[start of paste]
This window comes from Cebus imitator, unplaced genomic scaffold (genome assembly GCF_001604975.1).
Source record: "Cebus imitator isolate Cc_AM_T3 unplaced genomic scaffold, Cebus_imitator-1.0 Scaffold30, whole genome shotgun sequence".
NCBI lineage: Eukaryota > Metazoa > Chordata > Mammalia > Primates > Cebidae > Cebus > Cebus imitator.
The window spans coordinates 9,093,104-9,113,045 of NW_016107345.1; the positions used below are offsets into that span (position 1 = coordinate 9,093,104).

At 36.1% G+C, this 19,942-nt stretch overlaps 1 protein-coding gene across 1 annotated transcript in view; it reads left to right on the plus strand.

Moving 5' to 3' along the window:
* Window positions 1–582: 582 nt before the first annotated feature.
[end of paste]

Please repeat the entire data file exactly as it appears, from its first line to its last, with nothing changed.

This window comes from Cebus imitator, unplaced genomic scaffold (genome assembly GCF_001604975.1).
Source record: "Cebus imitator isolate Cc_AM_T3 unplaced genomic scaffold, Cebus_imitator-1.0 Scaffold30, whole genome shotgun sequence".
NCBI lineage: Eukaryota > Metazoa > Chordata > Mammalia > Primates > Cebidae > Cebus > Cebus imitator.
The window spans coordinates 9,093,104-9,113,045 of NW_016107345.1; the positions used below are offsets into that span (position 1 = coordinate 9,093,104).

At 36.1% G+C, this 19,942-nt stretch overlaps 1 protein-coding gene across 1 annotated transcript in view; it reads left to right on the plus strand.

Moving 5' to 3' along the window:
* Window positions 1–582: 582 nt before the first annotated feature.